Monday, January 09, 2006

A Random Walk Down 22nd Street

I'm still catching up with the weekend activities. This is an opportunistic shot of a wall-sized piece by Matthew Weinstein I took at an opening we went to on Saturday at the Sonnabend Gallery on 22nd St. in NYC. Hard to tell from the low-res cameraphone shot, but these are 100 metal cocktail tiki umbrellas arranged on the wall. What could be more obvious?

What you might not have perceived right away is the pattern, or possible lack of the same, in the arrangement. Turns out that my friend's father is a frequent collaborator with Weinstein and wrote the code for a series of models to arrange the umbrellas according to a scheme oddly familiar to me (see below):
  1. Choose a random position in the box (and only in the box)
  2. If the umbrella is less than a minimum distance (d) from any other umbrella, try again.
Turns out that a too-large value of d makes it harder and harder to even find a configuration of umbrellas that fits on the wall. It also turned out that given a choice between a relatively large and relatively small value of d (this was a value near the largest tested), the artists preferred the larger values, since it looked more "random" and reduced the tendency to appear "clumpy" (which turns out to be natural for truly random distributions!)

This kind of model is all-too familiar for me in two scenarios:
  1. Particles emitted by nucleus-nucleus collisions always seemed to "clump" on our event displays. We argued for hours (turning into years) about the dynamical reasons for this kind of thing, but eventually realized the obvious: that Poisson statistics (which characterize truly random choices) always seem to show "clumpy" behavior!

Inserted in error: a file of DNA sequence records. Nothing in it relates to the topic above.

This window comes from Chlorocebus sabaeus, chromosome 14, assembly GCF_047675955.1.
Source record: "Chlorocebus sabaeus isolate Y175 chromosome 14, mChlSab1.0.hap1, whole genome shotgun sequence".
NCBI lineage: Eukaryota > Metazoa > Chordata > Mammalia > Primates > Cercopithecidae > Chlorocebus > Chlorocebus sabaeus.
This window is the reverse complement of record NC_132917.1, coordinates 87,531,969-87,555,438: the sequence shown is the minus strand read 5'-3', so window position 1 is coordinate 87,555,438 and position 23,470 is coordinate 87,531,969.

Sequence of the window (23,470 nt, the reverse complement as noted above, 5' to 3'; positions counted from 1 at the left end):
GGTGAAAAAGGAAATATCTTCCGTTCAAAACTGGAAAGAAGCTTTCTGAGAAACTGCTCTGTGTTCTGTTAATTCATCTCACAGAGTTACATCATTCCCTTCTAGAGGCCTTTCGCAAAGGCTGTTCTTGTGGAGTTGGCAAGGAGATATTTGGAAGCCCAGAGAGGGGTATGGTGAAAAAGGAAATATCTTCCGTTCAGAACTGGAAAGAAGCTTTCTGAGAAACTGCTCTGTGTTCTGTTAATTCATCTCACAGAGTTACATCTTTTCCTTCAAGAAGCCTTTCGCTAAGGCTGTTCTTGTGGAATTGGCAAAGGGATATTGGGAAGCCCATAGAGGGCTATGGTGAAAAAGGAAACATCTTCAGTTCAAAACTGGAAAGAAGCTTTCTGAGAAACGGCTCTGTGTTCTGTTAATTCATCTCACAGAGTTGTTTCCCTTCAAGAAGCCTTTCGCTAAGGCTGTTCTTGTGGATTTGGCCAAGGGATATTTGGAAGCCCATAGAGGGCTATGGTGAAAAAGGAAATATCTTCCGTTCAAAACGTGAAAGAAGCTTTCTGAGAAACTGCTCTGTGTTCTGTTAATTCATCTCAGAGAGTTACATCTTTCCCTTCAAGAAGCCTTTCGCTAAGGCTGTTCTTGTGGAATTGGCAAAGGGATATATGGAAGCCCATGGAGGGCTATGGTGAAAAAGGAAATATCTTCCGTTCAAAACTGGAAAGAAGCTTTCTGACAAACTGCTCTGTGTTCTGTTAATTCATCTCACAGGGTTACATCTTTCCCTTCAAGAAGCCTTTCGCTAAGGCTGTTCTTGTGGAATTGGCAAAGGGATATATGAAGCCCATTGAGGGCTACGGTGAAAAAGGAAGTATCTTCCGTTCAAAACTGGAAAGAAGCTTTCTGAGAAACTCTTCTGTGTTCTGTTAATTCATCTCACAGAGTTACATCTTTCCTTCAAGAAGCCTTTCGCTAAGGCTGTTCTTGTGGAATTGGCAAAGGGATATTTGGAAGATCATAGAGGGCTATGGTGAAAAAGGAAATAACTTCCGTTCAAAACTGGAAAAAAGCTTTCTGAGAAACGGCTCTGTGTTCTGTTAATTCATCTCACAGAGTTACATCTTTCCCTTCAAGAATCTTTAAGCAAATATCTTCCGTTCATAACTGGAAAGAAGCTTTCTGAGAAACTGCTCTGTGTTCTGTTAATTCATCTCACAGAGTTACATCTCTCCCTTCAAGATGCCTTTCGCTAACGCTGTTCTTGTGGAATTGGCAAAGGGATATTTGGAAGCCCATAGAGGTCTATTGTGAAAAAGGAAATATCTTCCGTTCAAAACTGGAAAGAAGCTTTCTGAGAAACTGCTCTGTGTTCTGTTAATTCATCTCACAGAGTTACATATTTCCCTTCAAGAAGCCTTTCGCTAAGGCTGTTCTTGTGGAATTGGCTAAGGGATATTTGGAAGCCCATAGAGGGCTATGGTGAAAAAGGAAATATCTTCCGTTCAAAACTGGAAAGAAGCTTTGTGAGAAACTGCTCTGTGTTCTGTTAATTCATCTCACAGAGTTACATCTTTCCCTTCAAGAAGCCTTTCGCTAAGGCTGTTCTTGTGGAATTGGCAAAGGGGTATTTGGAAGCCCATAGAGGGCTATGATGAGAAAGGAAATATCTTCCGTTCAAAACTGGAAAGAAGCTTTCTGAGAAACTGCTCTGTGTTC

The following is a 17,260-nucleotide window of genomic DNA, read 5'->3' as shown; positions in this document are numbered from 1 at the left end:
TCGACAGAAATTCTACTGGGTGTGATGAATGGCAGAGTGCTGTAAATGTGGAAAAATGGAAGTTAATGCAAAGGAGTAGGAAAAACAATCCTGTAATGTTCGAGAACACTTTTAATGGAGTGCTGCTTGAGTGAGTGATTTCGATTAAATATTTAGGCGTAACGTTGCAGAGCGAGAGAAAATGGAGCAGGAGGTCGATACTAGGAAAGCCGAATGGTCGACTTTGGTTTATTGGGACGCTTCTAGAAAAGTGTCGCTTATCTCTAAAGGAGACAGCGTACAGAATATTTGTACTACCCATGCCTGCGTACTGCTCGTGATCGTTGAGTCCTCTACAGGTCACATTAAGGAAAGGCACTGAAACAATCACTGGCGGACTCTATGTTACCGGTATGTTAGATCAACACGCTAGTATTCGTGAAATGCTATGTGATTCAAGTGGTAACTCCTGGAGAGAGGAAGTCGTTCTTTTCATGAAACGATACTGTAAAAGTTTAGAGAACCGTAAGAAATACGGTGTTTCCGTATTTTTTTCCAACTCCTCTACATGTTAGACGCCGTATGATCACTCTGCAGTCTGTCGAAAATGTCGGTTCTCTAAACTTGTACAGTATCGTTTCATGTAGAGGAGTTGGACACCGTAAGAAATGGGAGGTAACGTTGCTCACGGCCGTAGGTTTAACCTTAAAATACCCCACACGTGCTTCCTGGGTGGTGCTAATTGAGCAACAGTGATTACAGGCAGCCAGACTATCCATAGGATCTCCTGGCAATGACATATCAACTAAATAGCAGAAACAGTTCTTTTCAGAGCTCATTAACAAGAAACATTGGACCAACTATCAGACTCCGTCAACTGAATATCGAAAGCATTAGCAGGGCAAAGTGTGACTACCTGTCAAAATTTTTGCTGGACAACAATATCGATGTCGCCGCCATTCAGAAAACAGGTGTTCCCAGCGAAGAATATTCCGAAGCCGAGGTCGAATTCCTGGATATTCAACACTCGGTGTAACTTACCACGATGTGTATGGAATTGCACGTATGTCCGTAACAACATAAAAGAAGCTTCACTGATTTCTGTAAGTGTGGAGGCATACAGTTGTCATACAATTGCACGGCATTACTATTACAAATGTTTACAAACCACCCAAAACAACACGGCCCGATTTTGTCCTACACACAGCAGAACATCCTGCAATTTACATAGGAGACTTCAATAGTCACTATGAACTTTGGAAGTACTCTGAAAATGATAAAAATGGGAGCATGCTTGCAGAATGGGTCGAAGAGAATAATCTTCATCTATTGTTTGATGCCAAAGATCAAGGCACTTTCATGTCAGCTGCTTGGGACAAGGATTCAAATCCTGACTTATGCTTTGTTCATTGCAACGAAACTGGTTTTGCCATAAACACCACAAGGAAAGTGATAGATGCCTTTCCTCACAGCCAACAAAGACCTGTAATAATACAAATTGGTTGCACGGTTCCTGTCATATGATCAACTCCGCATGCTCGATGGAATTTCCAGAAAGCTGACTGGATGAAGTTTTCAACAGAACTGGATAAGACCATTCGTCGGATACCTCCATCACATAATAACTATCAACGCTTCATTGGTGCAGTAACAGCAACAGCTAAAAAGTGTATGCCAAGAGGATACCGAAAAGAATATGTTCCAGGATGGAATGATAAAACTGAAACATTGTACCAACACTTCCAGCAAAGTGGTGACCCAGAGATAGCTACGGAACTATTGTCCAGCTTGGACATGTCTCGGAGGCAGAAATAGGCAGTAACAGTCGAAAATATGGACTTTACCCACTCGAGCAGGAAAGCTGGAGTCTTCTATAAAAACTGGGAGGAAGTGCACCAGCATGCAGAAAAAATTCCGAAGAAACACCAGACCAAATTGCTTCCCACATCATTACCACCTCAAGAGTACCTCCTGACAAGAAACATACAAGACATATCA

2. Nuclei are modelled by throwing nucleons into a roughly spherical distribution. Of course, experiments tell us that there is a "hard core" in the interaction between nucleons, making a minimum distance between them (at least in stable configurations) required for "physical" nuclei. My colleagues and I have been exploring the consequences of this "hard core" distance, and found that while some of our colleagues don't "like" the d=0 version (on the left: too many clumps!), you can only make it so big before it becomes unphysical again (on the right). In the latter case, it becomes larger than the known size (shown as a large sphere).

(These excellent images were made by Pete Walters, a PHOBOS colleague and one of Steve Manly's students at the University of Rochester -- I'll have a link when his full study for PHOBOS is made public!)

I'm still trying to figure out exactly why we think that "uniform" (i.e. unclumpy) distributions are more "random", or sometimes even more "physical", than truly random ones. My walk down 22nd street hasn't helped, but it's certainly got me thinking.

1 comment:

Anonymous said...

Hi Peter,interesting blog, and this post is really interesting!

Have you considered the particles having a condition related to the viscosity of pressure? If one drops a number of marbles into a container of oil, the "thickness" of the oil dictates the position of where the marbles end up? drop the same number of marbles into a similar volume of water..see what happens?